Majority (65.2%) of the cracks running in the mesiodistal direction were detected with transillumination, followed by magnification (18.6%), use of dye (12.4%) and naked eye being the least (3.7%). Naked eye detected most (82.8%) of the cracks running buccolingually, followed by transillumination (13.1%), use of dye (6.1%) and magnification (2.0%). All the combined cracks were detected with the naked eye. The relationship between the diagnostic tools and direction of cracks were all statistically significant except the use of dye (Table 6).
Table 1. Prevalence of cracked teeth among the subjects by age group and gender.
Chi-square tests: (Age X2 = 21.461, df = 5, p = 0.007), (Gender X2 = 2.907, df = 1, p = 0.100).
Table 2. Comparison of the number of cracked teeth by subjects’ sociodemographic characteristics.
Np = total number of patients; NT = total number of cracked teeth.
Table 3. Number of cracked posterior teeth per patient.
Np = total number of patients; NT = total number of cracked teeth.
Table 4. Direction and location of cracks.
Table 5. Relationship between location of cracks and diagnostic tools.
Table 6. Relationship between direction of cracks and diagnostic tools.
Figure 1. Distribution of cracked tooth according to tooth types. Max— Maxillary, Mand—Mandibular, PM—Premolar, M—Molar.
Figure 2. Diagnostic tools used in identifying cracked teeth.
Cracked teeth may occur with or without symptoms, and as a finding, even in the presence of pulpal symptoms, may be challenging to locate. Problems have been associated with the identification of cracked teeth as crack detection may require thorough assessment . Seo  reported the importance of using different diagnostic tools and aids in identifying cracks in teeth. In this study, the detection of cracked teeth was enhanced by the use of various diagnostic tests to avoid missing out the less visible cracks, a factor that may underestimate the prevalence. Transillumination was most useful accounting for nearly half of the detected cracked teeth. Apart from the subtle nature of the cracks that necessitated the use of this adjunct, another reason may be due to the usual mesio-distal direction of the majority of cracks  as was also observed in this study, a factor that makes transillumination a good tool for its detection. The light beam applied to the buccal or lingual surface of the tooth may not completely pass through to the other side of the tooth, indicating a longitudinal tooth fracture with crack line in a mesiodistal direction. The usefulness of this method was also affirmed in this study. The number of mesiodistal cracks detected with transillumination was very high (65.2%) when compared to buccolingual cracks and combined cracks that were detected usually on visual examination without transillumination.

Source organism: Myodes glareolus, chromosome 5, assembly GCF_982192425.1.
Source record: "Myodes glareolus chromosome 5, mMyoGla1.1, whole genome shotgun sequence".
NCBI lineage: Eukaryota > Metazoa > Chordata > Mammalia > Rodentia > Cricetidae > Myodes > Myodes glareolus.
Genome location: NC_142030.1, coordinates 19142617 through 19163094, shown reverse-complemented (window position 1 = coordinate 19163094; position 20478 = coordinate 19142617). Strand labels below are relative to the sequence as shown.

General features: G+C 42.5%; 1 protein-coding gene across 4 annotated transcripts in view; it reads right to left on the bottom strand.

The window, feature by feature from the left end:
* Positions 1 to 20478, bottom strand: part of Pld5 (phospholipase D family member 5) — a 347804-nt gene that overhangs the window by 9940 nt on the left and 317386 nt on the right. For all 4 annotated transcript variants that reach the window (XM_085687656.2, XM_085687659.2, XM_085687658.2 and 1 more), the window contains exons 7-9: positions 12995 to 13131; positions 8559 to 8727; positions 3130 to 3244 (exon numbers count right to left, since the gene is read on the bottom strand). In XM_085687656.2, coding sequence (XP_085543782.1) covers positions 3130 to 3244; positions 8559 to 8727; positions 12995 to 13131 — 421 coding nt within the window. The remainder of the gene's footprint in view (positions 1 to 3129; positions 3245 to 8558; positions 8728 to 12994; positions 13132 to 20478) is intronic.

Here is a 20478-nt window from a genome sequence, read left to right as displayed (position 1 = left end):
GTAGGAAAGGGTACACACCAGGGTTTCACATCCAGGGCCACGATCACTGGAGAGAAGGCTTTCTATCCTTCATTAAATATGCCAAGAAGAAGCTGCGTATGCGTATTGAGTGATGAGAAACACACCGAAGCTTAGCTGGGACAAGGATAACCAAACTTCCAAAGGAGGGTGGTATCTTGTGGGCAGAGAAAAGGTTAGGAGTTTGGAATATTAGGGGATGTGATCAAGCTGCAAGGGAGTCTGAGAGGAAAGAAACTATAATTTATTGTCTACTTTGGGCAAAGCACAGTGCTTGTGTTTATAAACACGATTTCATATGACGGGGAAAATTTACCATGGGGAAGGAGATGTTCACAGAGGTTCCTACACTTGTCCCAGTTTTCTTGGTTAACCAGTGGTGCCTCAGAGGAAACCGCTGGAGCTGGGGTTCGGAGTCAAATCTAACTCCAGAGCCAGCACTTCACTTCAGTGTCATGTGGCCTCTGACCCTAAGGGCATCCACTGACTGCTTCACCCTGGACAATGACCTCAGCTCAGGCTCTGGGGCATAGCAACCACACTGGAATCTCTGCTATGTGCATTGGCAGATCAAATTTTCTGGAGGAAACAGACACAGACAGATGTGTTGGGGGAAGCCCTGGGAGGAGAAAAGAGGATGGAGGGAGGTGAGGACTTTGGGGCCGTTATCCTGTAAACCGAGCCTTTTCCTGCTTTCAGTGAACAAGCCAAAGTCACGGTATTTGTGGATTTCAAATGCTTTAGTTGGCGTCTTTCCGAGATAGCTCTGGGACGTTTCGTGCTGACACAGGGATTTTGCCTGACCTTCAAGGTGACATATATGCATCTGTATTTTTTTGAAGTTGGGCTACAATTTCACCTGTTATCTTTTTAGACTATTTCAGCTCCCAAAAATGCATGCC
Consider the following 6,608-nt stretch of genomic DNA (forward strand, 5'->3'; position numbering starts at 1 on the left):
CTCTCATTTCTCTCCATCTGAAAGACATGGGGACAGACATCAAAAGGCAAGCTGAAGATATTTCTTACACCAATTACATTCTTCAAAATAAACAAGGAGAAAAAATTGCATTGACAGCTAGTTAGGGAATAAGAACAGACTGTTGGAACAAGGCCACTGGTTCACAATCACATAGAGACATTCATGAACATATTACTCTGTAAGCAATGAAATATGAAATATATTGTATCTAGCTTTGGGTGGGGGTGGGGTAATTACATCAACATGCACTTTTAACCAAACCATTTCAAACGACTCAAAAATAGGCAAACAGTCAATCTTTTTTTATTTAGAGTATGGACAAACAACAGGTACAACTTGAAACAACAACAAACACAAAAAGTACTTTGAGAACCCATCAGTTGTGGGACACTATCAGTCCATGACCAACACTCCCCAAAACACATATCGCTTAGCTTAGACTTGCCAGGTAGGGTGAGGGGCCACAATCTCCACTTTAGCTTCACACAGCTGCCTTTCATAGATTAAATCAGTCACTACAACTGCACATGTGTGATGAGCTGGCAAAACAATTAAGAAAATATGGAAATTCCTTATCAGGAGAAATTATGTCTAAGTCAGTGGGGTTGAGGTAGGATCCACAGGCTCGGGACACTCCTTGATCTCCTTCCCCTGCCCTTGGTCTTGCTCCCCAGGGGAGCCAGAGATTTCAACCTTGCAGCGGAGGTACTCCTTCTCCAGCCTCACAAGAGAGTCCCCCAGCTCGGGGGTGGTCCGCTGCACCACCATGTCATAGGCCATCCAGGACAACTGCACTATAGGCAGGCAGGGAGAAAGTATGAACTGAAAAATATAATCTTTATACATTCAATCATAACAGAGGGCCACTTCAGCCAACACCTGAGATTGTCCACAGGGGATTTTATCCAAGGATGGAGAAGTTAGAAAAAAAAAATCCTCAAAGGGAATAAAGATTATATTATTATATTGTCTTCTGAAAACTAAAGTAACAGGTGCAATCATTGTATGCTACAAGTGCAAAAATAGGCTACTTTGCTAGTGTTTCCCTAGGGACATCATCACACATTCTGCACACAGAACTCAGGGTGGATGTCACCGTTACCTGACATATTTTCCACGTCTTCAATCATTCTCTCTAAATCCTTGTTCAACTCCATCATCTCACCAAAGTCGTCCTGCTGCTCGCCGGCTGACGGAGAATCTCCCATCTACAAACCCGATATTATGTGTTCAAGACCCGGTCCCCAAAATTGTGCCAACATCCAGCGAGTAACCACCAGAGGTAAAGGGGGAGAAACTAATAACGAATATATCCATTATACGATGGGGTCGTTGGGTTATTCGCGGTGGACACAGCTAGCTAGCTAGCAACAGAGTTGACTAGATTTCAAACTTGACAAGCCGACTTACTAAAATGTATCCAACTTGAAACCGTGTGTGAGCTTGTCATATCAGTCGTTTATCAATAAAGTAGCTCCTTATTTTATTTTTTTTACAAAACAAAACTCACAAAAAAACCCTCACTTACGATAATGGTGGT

Furthermore, the centrally placed cracks were easily detected when compared to the peripherally located cracks which required more of transillumination in its detection. This may be due to the usual complaint of pain from teeth with centrally located cracks following pulpal involvement which makes the examiner look for cracks in such teeth. Also, peripherally located cracks like cracks running in the mesiodistal direction may be difficult to detect because of the adjacent teeth.
Staining was the least useful in the detection of cracked teeth in this study. This is probably because crack detection by staining requires the stain to be in close contact with the tooth for two to three days. Since detection is not immediate, this gives other methods like transillumination, higher usage and thus a higher rate of crack detection. However, it is a useful tool when it comes to delineating crack lines.